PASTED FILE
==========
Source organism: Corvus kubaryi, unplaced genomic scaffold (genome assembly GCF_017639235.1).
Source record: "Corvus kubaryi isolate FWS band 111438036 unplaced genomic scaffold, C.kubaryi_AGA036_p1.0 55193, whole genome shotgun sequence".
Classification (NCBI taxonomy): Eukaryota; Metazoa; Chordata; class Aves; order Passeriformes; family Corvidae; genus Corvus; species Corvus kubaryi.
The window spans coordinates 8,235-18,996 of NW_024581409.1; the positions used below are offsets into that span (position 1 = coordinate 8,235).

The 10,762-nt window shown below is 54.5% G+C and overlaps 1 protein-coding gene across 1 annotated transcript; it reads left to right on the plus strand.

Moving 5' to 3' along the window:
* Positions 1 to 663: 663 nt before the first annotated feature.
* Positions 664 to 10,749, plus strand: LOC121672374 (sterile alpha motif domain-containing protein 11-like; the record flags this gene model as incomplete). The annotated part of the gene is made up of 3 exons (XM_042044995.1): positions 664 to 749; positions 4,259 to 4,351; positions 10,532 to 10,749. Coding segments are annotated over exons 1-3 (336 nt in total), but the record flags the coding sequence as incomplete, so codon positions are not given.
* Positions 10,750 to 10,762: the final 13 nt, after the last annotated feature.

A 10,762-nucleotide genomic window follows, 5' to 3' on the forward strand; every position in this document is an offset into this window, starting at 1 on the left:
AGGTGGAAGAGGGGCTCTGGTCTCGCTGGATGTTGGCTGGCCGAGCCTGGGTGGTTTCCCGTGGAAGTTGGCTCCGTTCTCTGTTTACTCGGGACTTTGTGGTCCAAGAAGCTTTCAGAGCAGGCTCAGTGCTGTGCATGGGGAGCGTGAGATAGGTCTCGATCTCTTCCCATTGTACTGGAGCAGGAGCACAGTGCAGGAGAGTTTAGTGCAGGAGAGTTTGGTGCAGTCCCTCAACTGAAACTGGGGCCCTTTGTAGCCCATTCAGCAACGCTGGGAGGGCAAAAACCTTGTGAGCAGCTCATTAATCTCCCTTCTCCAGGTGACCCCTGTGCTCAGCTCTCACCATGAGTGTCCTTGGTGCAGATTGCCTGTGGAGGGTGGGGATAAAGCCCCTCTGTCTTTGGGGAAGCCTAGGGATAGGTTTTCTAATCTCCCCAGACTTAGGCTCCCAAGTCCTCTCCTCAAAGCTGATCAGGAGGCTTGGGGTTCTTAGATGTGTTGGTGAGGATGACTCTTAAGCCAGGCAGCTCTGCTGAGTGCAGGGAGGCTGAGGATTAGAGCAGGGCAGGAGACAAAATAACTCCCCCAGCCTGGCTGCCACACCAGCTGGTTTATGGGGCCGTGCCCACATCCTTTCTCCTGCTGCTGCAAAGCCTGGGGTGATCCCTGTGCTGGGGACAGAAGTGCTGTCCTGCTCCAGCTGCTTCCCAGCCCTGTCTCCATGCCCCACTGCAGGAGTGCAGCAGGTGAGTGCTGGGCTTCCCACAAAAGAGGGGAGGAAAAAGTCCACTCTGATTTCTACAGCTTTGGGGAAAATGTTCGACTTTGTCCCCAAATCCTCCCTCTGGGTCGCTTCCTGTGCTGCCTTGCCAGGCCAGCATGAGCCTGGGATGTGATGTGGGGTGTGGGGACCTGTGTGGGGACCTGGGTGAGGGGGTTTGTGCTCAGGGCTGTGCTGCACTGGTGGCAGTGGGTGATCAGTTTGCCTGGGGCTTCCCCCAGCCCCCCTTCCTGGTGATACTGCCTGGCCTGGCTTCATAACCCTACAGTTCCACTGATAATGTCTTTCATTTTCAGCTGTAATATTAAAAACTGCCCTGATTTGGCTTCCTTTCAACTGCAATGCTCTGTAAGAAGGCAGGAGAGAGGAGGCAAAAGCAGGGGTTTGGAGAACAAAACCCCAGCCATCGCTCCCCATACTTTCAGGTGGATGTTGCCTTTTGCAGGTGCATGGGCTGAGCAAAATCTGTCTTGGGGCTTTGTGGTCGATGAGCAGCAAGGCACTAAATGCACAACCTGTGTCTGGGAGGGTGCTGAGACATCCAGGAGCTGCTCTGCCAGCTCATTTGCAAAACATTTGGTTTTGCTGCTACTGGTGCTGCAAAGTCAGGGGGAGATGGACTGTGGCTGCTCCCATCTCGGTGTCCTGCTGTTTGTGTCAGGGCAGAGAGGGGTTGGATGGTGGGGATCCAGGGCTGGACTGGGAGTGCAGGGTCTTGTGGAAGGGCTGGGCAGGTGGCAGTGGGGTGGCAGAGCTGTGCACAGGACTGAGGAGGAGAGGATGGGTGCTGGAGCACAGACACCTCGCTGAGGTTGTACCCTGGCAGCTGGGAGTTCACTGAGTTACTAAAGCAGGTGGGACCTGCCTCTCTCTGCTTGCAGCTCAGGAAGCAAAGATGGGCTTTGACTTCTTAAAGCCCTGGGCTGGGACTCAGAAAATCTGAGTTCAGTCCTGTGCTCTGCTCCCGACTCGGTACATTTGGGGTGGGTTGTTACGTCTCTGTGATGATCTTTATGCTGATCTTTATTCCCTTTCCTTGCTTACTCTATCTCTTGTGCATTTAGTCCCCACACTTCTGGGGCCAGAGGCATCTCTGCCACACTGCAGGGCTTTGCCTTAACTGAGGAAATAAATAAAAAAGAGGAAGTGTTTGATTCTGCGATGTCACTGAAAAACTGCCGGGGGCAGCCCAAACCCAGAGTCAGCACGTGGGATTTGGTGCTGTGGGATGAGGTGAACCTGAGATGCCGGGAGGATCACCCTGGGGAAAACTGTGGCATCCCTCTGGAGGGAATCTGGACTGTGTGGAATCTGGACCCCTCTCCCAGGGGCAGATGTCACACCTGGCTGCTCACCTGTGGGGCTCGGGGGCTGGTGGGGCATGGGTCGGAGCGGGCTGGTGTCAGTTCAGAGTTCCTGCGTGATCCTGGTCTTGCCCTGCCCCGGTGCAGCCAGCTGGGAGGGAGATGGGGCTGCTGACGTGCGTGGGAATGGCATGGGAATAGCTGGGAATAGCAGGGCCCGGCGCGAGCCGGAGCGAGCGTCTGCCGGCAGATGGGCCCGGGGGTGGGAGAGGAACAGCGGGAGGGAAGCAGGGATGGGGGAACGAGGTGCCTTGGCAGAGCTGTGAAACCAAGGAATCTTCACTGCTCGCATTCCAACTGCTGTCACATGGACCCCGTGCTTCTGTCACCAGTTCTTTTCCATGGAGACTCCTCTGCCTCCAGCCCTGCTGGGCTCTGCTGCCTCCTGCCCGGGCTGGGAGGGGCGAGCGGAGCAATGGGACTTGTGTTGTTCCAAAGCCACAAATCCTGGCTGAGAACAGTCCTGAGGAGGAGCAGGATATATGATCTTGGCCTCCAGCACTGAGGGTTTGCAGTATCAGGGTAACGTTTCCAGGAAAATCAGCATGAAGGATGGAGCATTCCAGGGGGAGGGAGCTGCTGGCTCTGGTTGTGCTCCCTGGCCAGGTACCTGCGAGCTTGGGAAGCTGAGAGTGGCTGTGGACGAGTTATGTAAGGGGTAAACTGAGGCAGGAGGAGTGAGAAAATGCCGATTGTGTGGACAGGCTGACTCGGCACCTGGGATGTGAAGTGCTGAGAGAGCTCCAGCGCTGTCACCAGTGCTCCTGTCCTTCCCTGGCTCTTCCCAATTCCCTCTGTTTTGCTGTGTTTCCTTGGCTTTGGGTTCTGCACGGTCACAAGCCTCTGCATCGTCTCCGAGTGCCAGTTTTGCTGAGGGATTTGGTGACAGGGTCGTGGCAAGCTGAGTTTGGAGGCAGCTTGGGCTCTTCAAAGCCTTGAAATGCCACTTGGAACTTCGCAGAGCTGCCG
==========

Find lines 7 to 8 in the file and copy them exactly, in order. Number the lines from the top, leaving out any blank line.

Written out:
* Positions 1 to 663: 663 nt before the first annotated feature.
* Positions 664 to 10,749, plus strand: LOC121672374 (sterile alpha motif domain-containing protein 11-like; the record flags this gene model as incomplete). The annotated part of the gene is made up of 3 exons (XM_042044995.1): positions 664 to 749; positions 4,259 to 4,351; positions 10,532 to 10,749. Coding segments are annotated over exons 1-3 (336 nt in total), but the record flags the coding sequence as incomplete, so codon positions are not given.